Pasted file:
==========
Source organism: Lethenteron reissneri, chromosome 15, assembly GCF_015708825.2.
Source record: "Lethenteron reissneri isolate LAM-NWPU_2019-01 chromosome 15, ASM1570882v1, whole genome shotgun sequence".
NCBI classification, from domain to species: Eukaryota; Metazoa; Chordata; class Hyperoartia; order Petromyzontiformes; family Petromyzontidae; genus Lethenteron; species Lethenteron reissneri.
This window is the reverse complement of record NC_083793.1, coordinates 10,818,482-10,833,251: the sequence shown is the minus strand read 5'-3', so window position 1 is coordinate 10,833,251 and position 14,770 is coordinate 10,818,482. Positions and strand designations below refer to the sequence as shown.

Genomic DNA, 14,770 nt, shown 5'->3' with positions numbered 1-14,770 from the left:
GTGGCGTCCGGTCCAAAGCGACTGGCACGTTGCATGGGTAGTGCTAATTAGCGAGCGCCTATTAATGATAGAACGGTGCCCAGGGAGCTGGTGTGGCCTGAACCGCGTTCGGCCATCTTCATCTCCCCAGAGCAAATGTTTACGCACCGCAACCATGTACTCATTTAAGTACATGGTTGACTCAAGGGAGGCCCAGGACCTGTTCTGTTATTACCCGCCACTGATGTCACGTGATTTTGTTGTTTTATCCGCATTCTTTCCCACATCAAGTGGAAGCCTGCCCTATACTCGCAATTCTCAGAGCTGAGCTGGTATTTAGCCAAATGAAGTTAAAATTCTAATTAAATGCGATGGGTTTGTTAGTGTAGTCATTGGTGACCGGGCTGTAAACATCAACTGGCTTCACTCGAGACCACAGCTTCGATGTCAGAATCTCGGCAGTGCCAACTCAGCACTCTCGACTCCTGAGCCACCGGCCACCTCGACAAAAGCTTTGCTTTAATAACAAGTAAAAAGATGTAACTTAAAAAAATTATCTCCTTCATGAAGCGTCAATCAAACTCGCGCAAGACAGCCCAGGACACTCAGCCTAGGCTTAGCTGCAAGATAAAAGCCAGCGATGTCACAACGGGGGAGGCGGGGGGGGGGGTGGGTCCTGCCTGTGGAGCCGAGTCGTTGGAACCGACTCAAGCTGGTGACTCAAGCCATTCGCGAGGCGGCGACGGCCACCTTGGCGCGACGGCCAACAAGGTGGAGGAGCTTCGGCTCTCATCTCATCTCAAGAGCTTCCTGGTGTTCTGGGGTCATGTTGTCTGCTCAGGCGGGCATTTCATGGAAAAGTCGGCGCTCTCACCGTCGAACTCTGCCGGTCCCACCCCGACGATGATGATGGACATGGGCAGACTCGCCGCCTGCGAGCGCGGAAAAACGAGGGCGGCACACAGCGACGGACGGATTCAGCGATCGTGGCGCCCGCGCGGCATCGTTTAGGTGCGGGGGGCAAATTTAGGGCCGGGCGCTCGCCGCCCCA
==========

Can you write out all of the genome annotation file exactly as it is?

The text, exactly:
Source organism: Lethenteron reissneri, chromosome 15, assembly GCF_015708825.2.
Source record: "Lethenteron reissneri isolate LAM-NWPU_2019-01 chromosome 15, ASM1570882v1, whole genome shotgun sequence".
NCBI classification, from domain to species: Eukaryota; Metazoa; Chordata; class Hyperoartia; order Petromyzontiformes; family Petromyzontidae; genus Lethenteron; species Lethenteron reissneri.
This window is the reverse complement of record NC_083793.1, coordinates 10,818,482-10,833,251: the sequence shown is the minus strand read 5'-3', so window position 1 is coordinate 10,833,251 and position 14,770 is coordinate 10,818,482. Positions and strand designations below refer to the sequence as shown.

Genomic DNA, 14,770 nt, shown 5'->3' with positions numbered 1-14,770 from the left:
GTGGCGTCCGGTCCAAAGCGACTGGCACGTTGCATGGGTAGTGCTAATTAGCGAGCGCCTATTAATGATAGAACGGTGCCCAGGGAGCTGGTGTGGCCTGAACCGCGTTCGGCCATCTTCATCTCCCCAGAGCAAATGTTTACGCACCGCAACCATGTACTCATTTAAGTACATGGTTGACTCAAGGGAGGCCCAGGACCTGTTCTGTTATTACCCGCCACTGATGTCACGTGATTTTGTTGTTTTATCCGCATTCTTTCCCACATCAAGTGGAAGCCTGCCCTATACTCGCAATTCTCAGAGCTGAGCTGGTATTTAGCCAAATGAAGTTAAAATTCTAATTAAATGCGATGGGTTTGTTAGTGTAGTCATTGGTGACCGGGCTGTAAACATCAACTGGCTTCACTCGAGACCACAGCTTCGATGTCAGAATCTCGGCAGTGCCAACTCAGCACTCTCGACTCCTGAGCCACCGGCCACCTCGACAAAAGCTTTGCTTTAATAACAAGTAAAAAGATGTAACTTAAAAAAATTATCTCCTTCATGAAGCGTCAATCAAACTCGCGCAAGACAGCCCAGGACACTCAGCCTAGGCTTAGCTGCAAGATAAAAGCCAGCGATGTCACAACGGGGGAGGCGGGGGGGGGGGTGGGTCCTGCCTGTGGAGCCGAGTCGTTGGAACCGACTCAAGCTGGTGACTCAAGCCATTCGCGAGGCGGCGACGGCCACCTTGGCGCGACGGCCAACAAGGTGGAGGAGCTTCGGCTCTCATCTCATCTCAAGAGCTTCCTGGTGTTCTGGGGTCATGTTGTCTGCTCAGGCGGGCATTTCATGGAAAAGTCGGCGCTCTCACCGTCGAACTCTGCCGGTCCCACCCCGACGATGATGATGGACATGGGCAGACTCGCCGCCTGCGAGCGCGGAAAAACGAGGGCGGCACACAGCGACGGACGGATTCAGCGATCGTGGCGCCCGCGCGGCATCGTTTAGGTGCGGGGGGCAAATTTAGGGCCGGGCGCTCGCCGCCCCA